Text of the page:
High school teacher Tyler Johnson moved to D.C. schools after dealing with racism, homophobia, and violence in Maryland. Bill O’Leary/The Washington Post

After two years, Tyler Johnson had seen enough.

Fights had been starting more frequently at the Maryland school where he taught special-education social studies, and students were having verbal outbursts over what seemed like minor misunderstandings. Once, when breaking up a brawl between two teens, Johnson said he took a punch in the face.

On more than one occasion, he was called an anti-gay slur. “Besides dealing with blatant racism and blatant homophobia, I did not feel valued and I did not feel appreciated,” Johnson said. He resolved to find a more supportive environment and landed at Friendship Tech Prep, a charter school in Southeast Washington.

“I think students and parents forget that teachers have feelings as well,” Johnson said.

Across the country, teachers are reporting to their unions and principals what they describe as a list of accruing traumas from their classrooms. From disruptions to hallway melees to pushy parents to anxieties around censorship and the increasingly political nature of their jobs, many educators say they are starting this school year on edge.

The concerns differ, in kind and degree, from district to district. But the growing disrespect some teachers feel is a unifying theme.


In D.C., the Washington Teachers’ Union says its members noticed an uptick in physical violence last school year, both between students and against staff. That reality is making it harder to teach in schools nationwide, educators said, because they are spending more time calming disruptive children and less helping students work through the academic material.

It is also forcing some educators out of their schools – and sometimes into different professions – as schools combat an ongoing teacher shortage and as students work to recoup the academic ground they lost during the coronavirus pandemic.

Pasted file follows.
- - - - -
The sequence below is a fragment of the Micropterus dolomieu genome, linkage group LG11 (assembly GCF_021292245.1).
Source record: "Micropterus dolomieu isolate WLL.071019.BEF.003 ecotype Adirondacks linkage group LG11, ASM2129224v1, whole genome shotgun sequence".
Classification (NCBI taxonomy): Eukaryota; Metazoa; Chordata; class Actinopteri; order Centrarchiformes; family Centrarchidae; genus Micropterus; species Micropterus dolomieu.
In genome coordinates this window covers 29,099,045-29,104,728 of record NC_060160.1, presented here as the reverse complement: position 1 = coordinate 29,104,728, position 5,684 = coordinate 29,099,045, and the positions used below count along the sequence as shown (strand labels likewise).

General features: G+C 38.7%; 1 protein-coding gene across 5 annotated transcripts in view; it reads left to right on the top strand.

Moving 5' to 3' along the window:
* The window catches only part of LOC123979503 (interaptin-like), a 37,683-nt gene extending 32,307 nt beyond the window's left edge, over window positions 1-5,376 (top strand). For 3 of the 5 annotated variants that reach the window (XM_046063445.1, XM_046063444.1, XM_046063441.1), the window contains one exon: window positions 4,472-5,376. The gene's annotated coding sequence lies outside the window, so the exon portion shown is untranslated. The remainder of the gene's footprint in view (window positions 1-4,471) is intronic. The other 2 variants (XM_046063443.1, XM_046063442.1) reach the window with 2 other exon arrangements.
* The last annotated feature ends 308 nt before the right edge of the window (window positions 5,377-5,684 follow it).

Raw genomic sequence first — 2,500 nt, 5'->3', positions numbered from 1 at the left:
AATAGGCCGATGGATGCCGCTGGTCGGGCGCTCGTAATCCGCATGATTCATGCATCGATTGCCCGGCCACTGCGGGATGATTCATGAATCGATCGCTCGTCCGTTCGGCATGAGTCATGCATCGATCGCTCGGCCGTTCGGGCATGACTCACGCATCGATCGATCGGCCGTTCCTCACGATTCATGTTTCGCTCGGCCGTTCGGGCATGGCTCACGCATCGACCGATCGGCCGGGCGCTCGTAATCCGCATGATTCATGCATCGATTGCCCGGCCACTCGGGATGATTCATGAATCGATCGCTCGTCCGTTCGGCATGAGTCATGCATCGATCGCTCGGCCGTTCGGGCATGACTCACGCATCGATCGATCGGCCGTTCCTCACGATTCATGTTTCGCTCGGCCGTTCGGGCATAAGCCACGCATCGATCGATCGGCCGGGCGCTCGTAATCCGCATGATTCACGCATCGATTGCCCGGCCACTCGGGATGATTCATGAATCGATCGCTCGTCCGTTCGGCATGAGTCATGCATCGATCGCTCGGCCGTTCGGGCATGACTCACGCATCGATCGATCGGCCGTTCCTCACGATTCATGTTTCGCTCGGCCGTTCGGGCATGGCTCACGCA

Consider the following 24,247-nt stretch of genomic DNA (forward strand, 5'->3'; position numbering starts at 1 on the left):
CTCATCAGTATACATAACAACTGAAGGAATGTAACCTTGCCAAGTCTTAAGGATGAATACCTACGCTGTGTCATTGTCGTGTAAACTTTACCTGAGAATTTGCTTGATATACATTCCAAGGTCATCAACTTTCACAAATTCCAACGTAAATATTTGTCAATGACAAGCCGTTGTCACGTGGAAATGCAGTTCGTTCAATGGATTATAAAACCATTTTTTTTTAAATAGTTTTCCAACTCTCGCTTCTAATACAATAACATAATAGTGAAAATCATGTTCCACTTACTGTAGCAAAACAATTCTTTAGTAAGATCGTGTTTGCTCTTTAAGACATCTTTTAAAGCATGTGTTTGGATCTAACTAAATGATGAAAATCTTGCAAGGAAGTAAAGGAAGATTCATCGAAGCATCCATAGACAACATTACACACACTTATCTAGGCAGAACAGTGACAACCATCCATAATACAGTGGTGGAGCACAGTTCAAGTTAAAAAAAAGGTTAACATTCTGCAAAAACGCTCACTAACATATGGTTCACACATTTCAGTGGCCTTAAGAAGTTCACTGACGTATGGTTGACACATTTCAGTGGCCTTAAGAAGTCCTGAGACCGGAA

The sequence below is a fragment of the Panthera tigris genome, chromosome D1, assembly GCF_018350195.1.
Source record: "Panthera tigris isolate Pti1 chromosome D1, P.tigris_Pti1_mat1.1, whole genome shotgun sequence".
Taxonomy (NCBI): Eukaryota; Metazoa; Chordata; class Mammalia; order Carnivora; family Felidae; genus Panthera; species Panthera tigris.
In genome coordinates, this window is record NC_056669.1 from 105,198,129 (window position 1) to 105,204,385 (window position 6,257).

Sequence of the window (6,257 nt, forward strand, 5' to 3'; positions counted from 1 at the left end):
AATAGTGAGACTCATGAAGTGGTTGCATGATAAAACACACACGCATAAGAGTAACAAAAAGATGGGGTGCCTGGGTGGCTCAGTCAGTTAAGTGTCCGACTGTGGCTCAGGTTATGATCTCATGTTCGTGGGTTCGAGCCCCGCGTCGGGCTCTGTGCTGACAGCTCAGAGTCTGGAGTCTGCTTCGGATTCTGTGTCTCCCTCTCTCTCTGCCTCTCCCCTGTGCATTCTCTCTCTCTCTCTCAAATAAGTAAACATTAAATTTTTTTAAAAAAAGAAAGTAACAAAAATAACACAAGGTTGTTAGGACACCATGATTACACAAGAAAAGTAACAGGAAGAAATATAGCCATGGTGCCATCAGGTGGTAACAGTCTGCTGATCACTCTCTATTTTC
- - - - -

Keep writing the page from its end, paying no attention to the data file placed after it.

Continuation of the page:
“We’re scared to teach. We’re scared to do our job,” said a veteran teacher in D.C. public schools who was attacked by one of her student’s aunt in front of her classroom of young children last school year. She spoke on the condition of anonymity due to the ongoing investigation surrounding her assault.

“I was greeting my students as they came in,” the teacher remembers about the morning of the attack. As she closed the door to the classroom, the alleged assailant – whose family had been confrontational with staff, according to the teacher – “grabbed the door and pulled it back open,” according to a police report filed after the incident. The teacher tried shutting the door, but the adult “with a closed fist began to strike,” the report says.

The educator still doesn’t know why she was targeted. After more than two decades in education, she is used to dealing with disgruntled moms and dads. “The parents are becoming more and more verbally and physically abusive,” she said. But it had never gotten physical. “I’ve been a teacher for 24 years, and I’ve never had that happen.”

At another D.C. school, a different longtime teacher said a student stabbed him with a sharp object from the classroom. The attack happened after the teacher reprimanded the student for telling his classmates, “‘Y’all better do your f—ing work’ or something like that” during class, the teacher recalled. He added the student appeared to be joking at first, but his response was inappropriate.


“I’ve taught for over two decades, and it has never happened. I’m one of the more popular teachers, I don’t have outstanding issues with students,” said the teacher, who spoke on the condition of anonymity out of fear of retaliation from the school district. He later found out that problems at home were possibly causing the teen to act out.